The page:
Final Fantasy XV Review – Not So Epic Bro Trip

Big production games like Final Fantasy XV, that have a very public and visible 10 year development cycle, are very far and few. They often suffer because of this process as they become mountains of hype in which people get so caught up, that their opinion of the game is formed way before they get their hands on it.

So we all must take the blinders off and ask: Does Final Fantasy XV live up to the hype?

Title: Final Fantasy XV
Publisher: Square Enix
Developer: Square Enix
Platform: PlayStation 4(Reviewed) and Xbox One
Release Date: November 29, 2016
Players: 1
MSRP: $59.99 (Review Copy Received)

This is a review coupled with a supplemental video review. You can watch the video review above, or read the full review of the game below.

Visually, Final Fantasy XV takes everyone for a ride through a landscape that is fairly uncommon within JRPGs. The bulk of the game sees the player exploring an area that more closely resembles the midwestern United States than a typical fantasy aesthetic.

Everything is presented in a way that is more grounded in reality, mixed with some future tech and magic. The style and visual appeal of the world is refreshing, it’s just a shame they don’t explore it more.

It is not without its faults however, as after 20 hours there were consistent graphical issue that occurred so much that it almost seemed it was a stylistic choice. Frame rate drops, graphics glitching out with red boxes around them when preforming team attacks, and odd lighting became the norm.


Character design seems to be at odds with itself as well. Where main characters related to the story seem more closely resembling that of typical JRPGs designs, everyone else falls into western design principles: as in looking more like a mix of Mass Effect and The Witcher. This also extends into the enemies of the game.

When you first start off, your focus is on daytime enemies that are typically the wildlife of the environments you are in, or mysterious and seemingly robotic soldiers. These are all refreshing and work really well with the setting and start of the story. They even rework some classic mobs to fit into the new aesthetic of the world, which are designed beautifully.

But as soon as night falls, however, enemies devolve back into a more recognizable Final Fantasy style, mostly consisting of Iron Giants, Tonberrys, and elemental Bombs. All of these monsters felt disjointed and out of place in the world they have created and presented to player. On top of this, they are extremely repetitive in their appearance at night.

Usually the Final Fantasy series spends a lot of time and effort fleshing out the visual aspects of magic and summons. Final Fantasy XV does not. While the summons you have access to are visually impressive, you can count how many there are on one hand. Magic almost seems like an afterthought, which is a real let down, especially considering they have been working on this game for 10 years.


Diving into gameplay, it must be recognized that there are really two ways to play this game. These include: straight story to story missions, or exploring the first and second area you come in contact with completely and enjoying the robust world, side quests, collecting, and hunts.

If you go from story to story mission, you quickly beat the game in 20 or so hours depending how good at the combat you are. You will also miss what’s good about the game, as the story missions are the weakest part of the game in general.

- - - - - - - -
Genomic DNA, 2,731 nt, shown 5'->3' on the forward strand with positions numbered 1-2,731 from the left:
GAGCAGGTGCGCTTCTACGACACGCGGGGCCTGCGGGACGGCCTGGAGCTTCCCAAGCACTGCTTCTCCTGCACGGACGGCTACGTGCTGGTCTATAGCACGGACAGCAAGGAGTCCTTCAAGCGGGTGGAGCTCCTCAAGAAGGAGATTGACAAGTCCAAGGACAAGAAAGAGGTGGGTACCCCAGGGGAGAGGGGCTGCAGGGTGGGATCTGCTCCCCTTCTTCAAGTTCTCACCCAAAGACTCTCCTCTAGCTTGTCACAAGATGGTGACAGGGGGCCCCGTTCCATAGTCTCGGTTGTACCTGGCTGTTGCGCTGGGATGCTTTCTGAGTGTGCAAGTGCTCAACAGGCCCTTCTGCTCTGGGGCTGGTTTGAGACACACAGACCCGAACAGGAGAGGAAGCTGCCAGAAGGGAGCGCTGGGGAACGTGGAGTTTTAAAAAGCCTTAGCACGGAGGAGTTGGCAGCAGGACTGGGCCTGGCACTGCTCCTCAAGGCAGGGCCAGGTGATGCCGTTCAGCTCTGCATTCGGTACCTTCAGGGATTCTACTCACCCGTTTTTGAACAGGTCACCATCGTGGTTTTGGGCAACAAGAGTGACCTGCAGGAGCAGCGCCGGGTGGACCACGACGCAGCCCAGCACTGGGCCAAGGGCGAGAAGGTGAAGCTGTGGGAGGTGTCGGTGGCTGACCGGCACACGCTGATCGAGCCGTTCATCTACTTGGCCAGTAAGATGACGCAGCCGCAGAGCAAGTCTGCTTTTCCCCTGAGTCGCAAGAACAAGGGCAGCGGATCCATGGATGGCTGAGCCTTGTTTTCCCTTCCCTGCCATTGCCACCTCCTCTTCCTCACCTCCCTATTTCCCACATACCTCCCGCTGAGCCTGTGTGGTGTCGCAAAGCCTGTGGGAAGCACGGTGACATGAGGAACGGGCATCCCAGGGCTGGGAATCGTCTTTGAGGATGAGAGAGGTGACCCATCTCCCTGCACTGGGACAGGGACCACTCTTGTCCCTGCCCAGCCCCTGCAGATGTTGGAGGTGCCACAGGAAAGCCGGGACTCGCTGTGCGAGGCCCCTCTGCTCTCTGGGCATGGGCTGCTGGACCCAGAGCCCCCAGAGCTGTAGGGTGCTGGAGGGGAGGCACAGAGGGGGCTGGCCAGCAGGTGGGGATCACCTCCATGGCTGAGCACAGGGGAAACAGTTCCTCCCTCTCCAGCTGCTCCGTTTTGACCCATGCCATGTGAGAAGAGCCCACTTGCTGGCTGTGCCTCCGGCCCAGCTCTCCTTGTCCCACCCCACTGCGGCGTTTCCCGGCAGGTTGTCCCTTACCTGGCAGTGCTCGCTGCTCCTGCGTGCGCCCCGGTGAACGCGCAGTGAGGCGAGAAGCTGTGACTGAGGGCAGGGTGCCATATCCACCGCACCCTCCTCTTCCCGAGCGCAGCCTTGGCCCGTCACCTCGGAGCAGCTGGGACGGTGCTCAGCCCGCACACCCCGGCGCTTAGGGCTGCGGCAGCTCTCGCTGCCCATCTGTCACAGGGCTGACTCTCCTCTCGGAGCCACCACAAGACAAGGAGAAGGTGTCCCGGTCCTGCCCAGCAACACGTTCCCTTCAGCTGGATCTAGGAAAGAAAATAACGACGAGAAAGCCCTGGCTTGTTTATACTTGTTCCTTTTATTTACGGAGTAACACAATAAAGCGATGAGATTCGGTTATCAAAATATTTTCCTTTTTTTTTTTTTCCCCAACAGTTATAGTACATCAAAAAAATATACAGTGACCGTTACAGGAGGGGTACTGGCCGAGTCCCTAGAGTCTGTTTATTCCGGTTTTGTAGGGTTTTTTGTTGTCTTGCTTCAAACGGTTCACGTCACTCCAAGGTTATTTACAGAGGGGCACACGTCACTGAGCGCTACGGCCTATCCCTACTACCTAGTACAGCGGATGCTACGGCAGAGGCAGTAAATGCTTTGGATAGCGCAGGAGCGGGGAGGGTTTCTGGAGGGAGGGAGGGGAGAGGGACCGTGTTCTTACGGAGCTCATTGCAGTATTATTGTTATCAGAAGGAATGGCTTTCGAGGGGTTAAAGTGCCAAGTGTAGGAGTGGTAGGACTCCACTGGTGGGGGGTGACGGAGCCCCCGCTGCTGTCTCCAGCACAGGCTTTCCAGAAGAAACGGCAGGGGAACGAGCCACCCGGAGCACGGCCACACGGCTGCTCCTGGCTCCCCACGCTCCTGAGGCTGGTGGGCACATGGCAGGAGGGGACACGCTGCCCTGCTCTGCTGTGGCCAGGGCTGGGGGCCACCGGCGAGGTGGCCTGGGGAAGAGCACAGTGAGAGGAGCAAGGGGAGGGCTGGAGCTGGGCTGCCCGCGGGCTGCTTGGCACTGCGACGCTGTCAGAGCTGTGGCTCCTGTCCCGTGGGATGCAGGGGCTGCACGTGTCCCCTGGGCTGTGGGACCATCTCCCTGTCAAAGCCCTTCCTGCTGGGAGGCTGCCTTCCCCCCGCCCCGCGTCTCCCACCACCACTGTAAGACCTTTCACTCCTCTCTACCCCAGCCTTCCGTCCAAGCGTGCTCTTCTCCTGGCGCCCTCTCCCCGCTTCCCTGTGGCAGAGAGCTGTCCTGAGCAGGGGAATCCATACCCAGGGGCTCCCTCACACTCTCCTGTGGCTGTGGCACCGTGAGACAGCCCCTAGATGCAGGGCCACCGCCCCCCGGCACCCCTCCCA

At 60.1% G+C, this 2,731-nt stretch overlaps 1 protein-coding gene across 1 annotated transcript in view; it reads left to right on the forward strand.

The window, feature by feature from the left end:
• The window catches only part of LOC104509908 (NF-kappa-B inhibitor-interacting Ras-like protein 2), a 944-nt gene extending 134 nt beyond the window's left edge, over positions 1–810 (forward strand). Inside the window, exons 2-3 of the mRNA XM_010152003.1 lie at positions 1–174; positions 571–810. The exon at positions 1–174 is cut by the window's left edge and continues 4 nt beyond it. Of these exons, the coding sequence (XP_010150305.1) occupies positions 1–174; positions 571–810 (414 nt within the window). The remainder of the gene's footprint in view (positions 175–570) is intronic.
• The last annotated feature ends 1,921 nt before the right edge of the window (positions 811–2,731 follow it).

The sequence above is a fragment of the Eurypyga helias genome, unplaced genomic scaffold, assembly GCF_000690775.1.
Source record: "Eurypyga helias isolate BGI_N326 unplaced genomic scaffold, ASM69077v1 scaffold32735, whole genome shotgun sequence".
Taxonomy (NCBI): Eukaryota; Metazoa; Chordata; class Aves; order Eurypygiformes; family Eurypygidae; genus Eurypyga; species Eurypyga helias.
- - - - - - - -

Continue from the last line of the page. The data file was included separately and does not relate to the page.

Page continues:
If you choose the latter, which is highly recommended, you will find a great and varied gaming experience, filled with well rounded and interesting characters that help make your road trip feel alive.

Going on hunts to tackle big monsters, getting upgrades for your car, looking for weapons of kings who have passed, and even fishing are all optional and far more enjoyable than the majority of the story missions. This is also where the challenge is in the game, as story missions provide no challenge at all.

When not in story missions, combat is fun and engaging, consisting of juggling different types of weapons while attacking, warping, dodging, and team attacks. The player, Prince Noctis, benefits from each weapon he has equipped (up to four), giving an interesting way to raise your attack and status.

His companions and friends Ignis, Prompto, and Gladiolus, benefit from two weapons as well as a main technique unique. These techniques can be unlocked and changed which can help score some big damage numbers, heal, or even distract monsters. The two main letdowns in combat are magic and the summons.


The magic system is convoluted and unintuitive. Even maxed out, magic is of little benefit, and can actually hurt your own team mates if done wrong. You’re never told how to do it right. On top of that, you have to go to specific locations through the map to “gather energy” which then needs to be crafted into magic.

Magic only consists of Fire, Blizzard, and Thunder spells that can be modified with items, which as stated above is never really explained, even in the tutorial they added in the pre patch. At the end of the game the magic spells Death, Holy, and Alterna (Final Fantasy XV’s version of the ability Black Hole) make an appearance.

They are just as lackluster as the rest of the spells and are treated as a gimmick. You’re forced to play sections that should have taken 40 minutes, which them become a two hour Resident Evil styled hallway crawl, complete with “jump scares.”

Summons feel epic when they trigger, but there are only four of them. Two of these are only available at the end of the game, which in turn can only be used if you are playing new game plus. You can’t just summon them either, you have to meet special requirements in battle (also not explained). Example: Ramuh will be the most common as the requirement is just to have a long battle.

Lastly on the subject of gameplay, we must talk about load times. The average load time is from 20 to 25 seconds, at one point I actually had a max load time over 52 seconds when I was revisiting the game after I beat it for the first time.

This happens every time you fast travel, enter a new chapter, or engage in a massive side quest with cut scenes. I ended up using this time to take bathroom breaks, or make a snack during the review. Hands down these are the longest load times I have seen in any AAA game ever released.


One of the best things about Final Fantasy XV is the soundtrack, and it’s very well done. You can also purchase all your favorite Final Fantasy soundtracks from stores around the map, to play in your car or a MP3 player you can buy in game.

The music selection had a lot of care taken to make the world sound impressive. This gives a nice level of immersion that will make spending tens of hours in gametime pass by in the blink of an eye. Dynamic sound adds to this in a way that completes the package with a nice red bow.